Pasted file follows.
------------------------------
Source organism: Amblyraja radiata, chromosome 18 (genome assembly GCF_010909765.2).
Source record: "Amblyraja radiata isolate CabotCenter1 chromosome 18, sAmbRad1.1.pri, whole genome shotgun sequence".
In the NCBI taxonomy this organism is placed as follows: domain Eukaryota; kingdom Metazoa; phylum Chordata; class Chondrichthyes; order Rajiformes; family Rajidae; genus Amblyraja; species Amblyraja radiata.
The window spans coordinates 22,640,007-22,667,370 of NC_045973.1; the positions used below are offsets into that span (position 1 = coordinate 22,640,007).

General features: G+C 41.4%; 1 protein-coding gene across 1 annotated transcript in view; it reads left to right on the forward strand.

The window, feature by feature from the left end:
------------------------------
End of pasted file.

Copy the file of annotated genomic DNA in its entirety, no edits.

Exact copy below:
Source organism: Amblyraja radiata, chromosome 18 (genome assembly GCF_010909765.2).
Source record: "Amblyraja radiata isolate CabotCenter1 chromosome 18, sAmbRad1.1.pri, whole genome shotgun sequence".
In the NCBI taxonomy this organism is placed as follows: domain Eukaryota; kingdom Metazoa; phylum Chordata; class Chondrichthyes; order Rajiformes; family Rajidae; genus Amblyraja; species Amblyraja radiata.
The window spans coordinates 22,640,007-22,667,370 of NC_045973.1; the positions used below are offsets into that span (position 1 = coordinate 22,640,007).

General features: G+C 41.4%; 1 protein-coding gene across 1 annotated transcript in view; it reads left to right on the forward strand.

The window, feature by feature from the left end: